Writing from the perspective of being an African-American food writer in the US he acknowledges how this experience is shared among writers of colour in general, and I can certainly attest.

My first few years of writing clocked a helluva lot more Asian restaurants than any other category, but it’s fair to say I’m just as comfortable discussing cooking to cuisson and whereabouts on the map of Italy people stop cooking with olive oil and start with butter.

But to the industry, does it really matter who’s writing the story and where they come from? “To be honest, it doesn’t really matter to me who’s writing the story if they know what they’re talking about,” says Merivale executive chef Dan Hong, though he’s also quick to add there is a certain amount of affront to be taken when a non-Asian writer tells him how to eat, as though it’s a new discovery. “When someone tells me, ‘You should try sucking the head of the prawn’, it’s like, ‘Shut the f**k up. This is the way we have always done it’.”

“I don’t mind who’s writing, but for me, I think someone from an Asian background would understand me and what I do more,” says Vietnamese-Australian chef Khanh Nguyen of Melbourne’s Sunda.

And on whether media’s encouragement to try something new has any impact; “To be honest … social media probably drives consumer choices [for Sunda], more than what’s written in the media.”

There are some chef/writers such as Igni’s Aaron Turner, who are aware of the delicacy of taking on someone else’s story. “It’s something that has weighed heavily on me as a white guy writing on fried chicken,” he says.

Turner is completing his second book, which explores the US chapter of his life in Nashville, Tennessee, and its influence. Somehow, this degree of conscious respect leads me to believe his efforts won’t be for nothing.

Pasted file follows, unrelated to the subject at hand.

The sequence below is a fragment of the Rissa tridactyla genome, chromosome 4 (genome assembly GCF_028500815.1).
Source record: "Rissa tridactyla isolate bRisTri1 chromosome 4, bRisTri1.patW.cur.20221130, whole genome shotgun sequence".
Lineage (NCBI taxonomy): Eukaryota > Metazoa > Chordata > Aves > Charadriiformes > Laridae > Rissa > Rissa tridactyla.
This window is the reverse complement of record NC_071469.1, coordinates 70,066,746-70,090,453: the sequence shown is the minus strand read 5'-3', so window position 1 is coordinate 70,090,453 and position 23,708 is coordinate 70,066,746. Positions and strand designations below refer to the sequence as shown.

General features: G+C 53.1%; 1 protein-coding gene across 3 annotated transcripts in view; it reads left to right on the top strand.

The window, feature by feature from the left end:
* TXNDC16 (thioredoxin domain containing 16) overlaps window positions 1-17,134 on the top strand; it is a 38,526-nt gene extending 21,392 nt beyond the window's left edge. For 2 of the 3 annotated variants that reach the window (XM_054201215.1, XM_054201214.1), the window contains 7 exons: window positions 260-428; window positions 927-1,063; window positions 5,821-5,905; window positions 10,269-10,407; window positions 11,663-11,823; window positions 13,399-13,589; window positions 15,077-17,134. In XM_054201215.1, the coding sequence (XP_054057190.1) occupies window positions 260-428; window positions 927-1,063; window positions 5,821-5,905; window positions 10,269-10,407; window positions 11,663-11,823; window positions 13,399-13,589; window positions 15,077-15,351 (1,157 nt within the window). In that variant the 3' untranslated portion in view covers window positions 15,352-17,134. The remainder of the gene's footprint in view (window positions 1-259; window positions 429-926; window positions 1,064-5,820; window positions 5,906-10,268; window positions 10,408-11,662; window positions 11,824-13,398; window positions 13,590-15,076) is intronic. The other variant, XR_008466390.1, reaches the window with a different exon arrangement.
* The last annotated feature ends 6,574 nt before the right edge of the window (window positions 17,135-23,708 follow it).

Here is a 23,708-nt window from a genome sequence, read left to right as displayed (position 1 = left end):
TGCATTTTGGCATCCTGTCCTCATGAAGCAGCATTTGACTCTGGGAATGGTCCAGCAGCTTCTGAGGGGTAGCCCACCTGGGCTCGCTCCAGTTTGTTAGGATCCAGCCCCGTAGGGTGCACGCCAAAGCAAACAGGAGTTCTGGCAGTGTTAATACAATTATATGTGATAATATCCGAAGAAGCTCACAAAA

In terms of ‘getting it’, Lee Ho Fook’s Victor Liong says his feelings have changed. “I used to feel more sensitive before in terms of how media perceived what I do and my business,” he says. “Now, I don’t really care if they label my restaurant ‘fusion’. It’s only because they can’t put other words together to describe it better.”

I’m inclined to agree with the perspective the ethnic background of a writer shouldn’t necessarily have a critical bearing on the story, so long as the writing is sound, the research is apparent and the tone is respectful. But as Miller notes, do we lose something by way of dimension?

There’s no doubt that what’s going on in the world has us all feeling a little raw. And when contemplating the current food landscape and the intertwined relationship between media, restaurants, chefs and producers, it’s easy to both oversimplify and complicate when it comes to our shared feeling of dissatisfaction with the status quo.

Be that as it may, it’s time more than ever to encourage a more inclusive and balanced perspective wherever we can. We have to believe that the way forward is with skill, knowledge and respect, no matter who you are, or what you’re having for lunch.

This story originally appeared in the August edition of Hospitality magazine. Subscribe here.